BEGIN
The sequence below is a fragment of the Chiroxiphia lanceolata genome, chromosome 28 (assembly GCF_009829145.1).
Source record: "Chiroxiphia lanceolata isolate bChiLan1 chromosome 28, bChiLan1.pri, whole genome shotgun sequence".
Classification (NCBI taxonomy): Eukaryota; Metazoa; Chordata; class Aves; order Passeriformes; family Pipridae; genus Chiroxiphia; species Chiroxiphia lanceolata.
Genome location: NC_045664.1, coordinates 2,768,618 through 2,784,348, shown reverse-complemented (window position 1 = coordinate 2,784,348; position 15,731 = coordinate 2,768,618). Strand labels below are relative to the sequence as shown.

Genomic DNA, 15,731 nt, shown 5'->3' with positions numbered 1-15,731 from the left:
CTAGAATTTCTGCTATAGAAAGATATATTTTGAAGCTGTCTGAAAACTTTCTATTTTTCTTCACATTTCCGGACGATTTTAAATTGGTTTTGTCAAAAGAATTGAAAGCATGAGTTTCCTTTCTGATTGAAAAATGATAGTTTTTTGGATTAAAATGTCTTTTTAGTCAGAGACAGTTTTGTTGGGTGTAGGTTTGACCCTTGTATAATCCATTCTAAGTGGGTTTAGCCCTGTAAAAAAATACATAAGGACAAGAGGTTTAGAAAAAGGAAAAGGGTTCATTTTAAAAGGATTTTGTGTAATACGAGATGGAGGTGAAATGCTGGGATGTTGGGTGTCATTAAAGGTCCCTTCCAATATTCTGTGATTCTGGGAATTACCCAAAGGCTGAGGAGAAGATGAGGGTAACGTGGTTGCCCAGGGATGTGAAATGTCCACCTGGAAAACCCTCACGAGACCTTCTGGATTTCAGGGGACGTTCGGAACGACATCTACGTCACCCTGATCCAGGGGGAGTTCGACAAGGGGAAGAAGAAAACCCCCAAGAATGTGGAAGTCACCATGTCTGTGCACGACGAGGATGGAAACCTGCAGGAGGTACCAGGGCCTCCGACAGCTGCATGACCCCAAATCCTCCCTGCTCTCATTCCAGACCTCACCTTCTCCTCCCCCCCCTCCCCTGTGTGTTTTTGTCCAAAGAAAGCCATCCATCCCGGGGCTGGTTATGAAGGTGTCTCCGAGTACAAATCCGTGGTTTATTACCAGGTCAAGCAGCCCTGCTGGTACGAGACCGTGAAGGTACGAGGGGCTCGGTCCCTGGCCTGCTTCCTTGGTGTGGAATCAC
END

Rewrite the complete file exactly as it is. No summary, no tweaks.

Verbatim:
The sequence below is a fragment of the Chiroxiphia lanceolata genome, chromosome 28 (assembly GCF_009829145.1).
Source record: "Chiroxiphia lanceolata isolate bChiLan1 chromosome 28, bChiLan1.pri, whole genome shotgun sequence".
Classification (NCBI taxonomy): Eukaryota; Metazoa; Chordata; class Aves; order Passeriformes; family Pipridae; genus Chiroxiphia; species Chiroxiphia lanceolata.
Genome location: NC_045664.1, coordinates 2,768,618 through 2,784,348, shown reverse-complemented (window position 1 = coordinate 2,784,348; position 15,731 = coordinate 2,768,618). Strand labels below are relative to the sequence as shown.

Genomic DNA, 15,731 nt, shown 5'->3' with positions numbered 1-15,731 from the left:
CTAGAATTTCTGCTATAGAAAGATATATTTTGAAGCTGTCTGAAAACTTTCTATTTTTCTTCACATTTCCGGACGATTTTAAATTGGTTTTGTCAAAAGAATTGAAAGCATGAGTTTCCTTTCTGATTGAAAAATGATAGTTTTTTGGATTAAAATGTCTTTTTAGTCAGAGACAGTTTTGTTGGGTGTAGGTTTGACCCTTGTATAATCCATTCTAAGTGGGTTTAGCCCTGTAAAAAAATACATAAGGACAAGAGGTTTAGAAAAAGGAAAAGGGTTCATTTTAAAAGGATTTTGTGTAATACGAGATGGAGGTGAAATGCTGGGATGTTGGGTGTCATTAAAGGTCCCTTCCAATATTCTGTGATTCTGGGAATTACCCAAAGGCTGAGGAGAAGATGAGGGTAACGTGGTTGCCCAGGGATGTGAAATGTCCACCTGGAAAACCCTCACGAGACCTTCTGGATTTCAGGGGACGTTCGGAACGACATCTACGTCACCCTGATCCAGGGGGAGTTCGACAAGGGGAAGAAGAAAACCCCCAAGAATGTGGAAGTCACCATGTCTGTGCACGACGAGGATGGAAACCTGCAGGAGGTACCAGGGCCTCCGACAGCTGCATGACCCCAAATCCTCCCTGCTCTCATTCCAGACCTCACCTTCTCCTCCCCCCCCTCCCCTGTGTGTTTTTGTCCAAAGAAAGCCATCCATCCCGGGGCTGGTTATGAAGGTGTCTCCGAGTACAAATCCGTGGTTTATTACCAGGTCAAGCAGCCCTGCTGGTACGAGACCGTGAAGGTACGAGGGGCTCGGTCCCTGGCCTGCTTCCTTGGTGTGGAATCAC